Business

PNG Business News - July 21, 2021

PNG and New Zealand PMs Sign MoU

The prime ministers of Papua New Guinea and New Zealand have signed a memorandum of agreement to further their cooperation. The leaders signed a Statement of Partnership in a virtual conference, reinforcing efforts to work through issues of trade and economics, as well as regional solidarity, amid the epidemic. PNG's Prime Minister, James Marape, has suggested that New Zealand and Australia must do more to help Pacific economies cope with Covid-19. "As I have stated to the Japanese Prime Minister at a recent meeting, and again at the recent Pacific Alliance Leaders Meeting, we would like to call on these bigger countries to step in and intervene, create 'economic bubble' or put in similar measures to assist these smaller economies. "Many of us are really stuck. Fiji, for example, survives on tourism dollars. For us, Covid19 is not just a health issue; it is also an economic issue as well," Marape explained. Ardern sounded receptive, saying the new Statement of Partnership underlined New Zealand's commitment to tight economic, cultural, and people-to-people ties with Papua New Guinea. "It is an important milestone in our relationship. By formalising the values, priorities and principles which underpin our strengthening partnership, we've set a clear pathway forward for the future engagement between our countries." "We look forward to continuing to work alongside Papua New Guinea on issues facing our Pacific region, including the ongoing management of COVID-19 and the regional economic recovery," Ardern said. The statement said the countries have committed to "a safe and stable Pacific region where Pacific sovereignty is respected, and unhindered access to open waterways and marine resources are preserved, in line with the international rules-based system". Bougainville link The two presidents also spoke about Bougainville, PNG's autonomous province, which had a historic referendum in 2019 in which over 98 per cent of voters opted for independence from PNG. Negotiations between Bougainville's autonomous administration and PNG's national government, as well as wide-ranging discussions, must take place before PNG's parliament can consider whether to accept the outcome. Marape updated Ardern on the current status of the discussions, expressing his thanks for New Zealand's long-term assistance in ending the civil conflict on Bougainville and the ensuing peace process, which the referendum is a part of. "Thank you also for your interventions in the matter of the Bougainville Referendum and under your leadership, we have been able to ramp up our warm relationship through the New Zealand and Papua New Guinea Statement of Partnership," Marape said. He also requested New Zealand's assistance in providing 'eminent individuals' to mediate the Bougainville discussions once more. Other topics discussed were PNG's public sector reforms based on the New Zealand model, as well as PNG's labour export to New Zealand. Marape and Ardern also talked about Micronesia's decision to resign from the Pacific Islands Forum, with both leaders pledging to attempt to prevent this from happening. The gathering served as a warm-up for the APEC Informal Leaders Retreat on July 16th, with Marape emphasizing the importance of the group's role in assisting smaller Pacific nations. "The APEC family of nations can also assist (us) to maintain specific niche trade while being sensitive to COVID19, as many of our island nations are dependent on these niche businesses for the sustenance of our economies."   Reference:  RNZ (15 July 2021). “'Economic bubble' idea floated as PNG and NZ sign partnership”.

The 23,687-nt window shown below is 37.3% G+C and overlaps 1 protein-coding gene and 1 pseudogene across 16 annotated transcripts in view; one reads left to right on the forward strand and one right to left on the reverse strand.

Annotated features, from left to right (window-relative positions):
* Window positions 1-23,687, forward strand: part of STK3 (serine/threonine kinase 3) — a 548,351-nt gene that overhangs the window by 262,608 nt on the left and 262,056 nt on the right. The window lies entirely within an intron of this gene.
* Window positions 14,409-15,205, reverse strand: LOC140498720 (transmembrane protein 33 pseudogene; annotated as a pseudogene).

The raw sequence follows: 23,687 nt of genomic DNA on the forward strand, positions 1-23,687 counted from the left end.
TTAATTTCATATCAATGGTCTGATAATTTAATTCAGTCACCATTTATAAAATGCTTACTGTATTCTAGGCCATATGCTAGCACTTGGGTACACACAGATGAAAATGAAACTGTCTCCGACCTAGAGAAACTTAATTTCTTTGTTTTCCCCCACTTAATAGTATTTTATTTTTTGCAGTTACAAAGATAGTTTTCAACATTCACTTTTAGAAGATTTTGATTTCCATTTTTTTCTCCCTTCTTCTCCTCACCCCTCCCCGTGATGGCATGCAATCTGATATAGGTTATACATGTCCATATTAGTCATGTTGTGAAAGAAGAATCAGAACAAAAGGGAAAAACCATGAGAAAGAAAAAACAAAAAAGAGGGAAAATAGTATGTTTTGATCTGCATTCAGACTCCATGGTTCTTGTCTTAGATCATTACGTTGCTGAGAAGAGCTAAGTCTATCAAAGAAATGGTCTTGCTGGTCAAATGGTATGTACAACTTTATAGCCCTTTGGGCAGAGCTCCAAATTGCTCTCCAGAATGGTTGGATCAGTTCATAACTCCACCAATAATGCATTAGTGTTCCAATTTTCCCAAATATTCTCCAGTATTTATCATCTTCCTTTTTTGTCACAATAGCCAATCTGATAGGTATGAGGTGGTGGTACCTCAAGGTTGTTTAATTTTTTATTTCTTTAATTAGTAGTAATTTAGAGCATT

Business

PNG Business News - September 24, 2021

PNG Delegates Leaves For Dubai Expo

Nine members of the PNG delegation to the Dubai Expo, led by deputy commissioner Jacinta Manua, have already departed the country. They will erect the Papua New Guinea pavilion. “This is an important exercise which will go right throughout the world,” Manua said. “We have been preparing for over a year or so and are now ready for Dubai.” Foreign Affairs, the Department of Information and Communications Technology, the Investment Promotion Authority, the Tourism Promotion Authority, the Finance Department, and the Defence Force were where the officials were picked. The event will take place from October 1, 2022, through March 31, 2022. “We are hoping to show the world that Papua New Guinea is ready to do business with them in trade, investment as well as sharing of knowledge and ideas,” she said. “Papua New Guinea is in the sustainability thematic area that reflects the importance of our policies in terms of environmental sustainability and sustainable development.” Manua stated that the Apec Haus in Port Moresby will serve as the virtual conference venue for the exhibition, which would feature programmes from Dubai.   Reference: The National (20 September 2021). “Nine leave for Dubai Expo to promote country’s businesses”.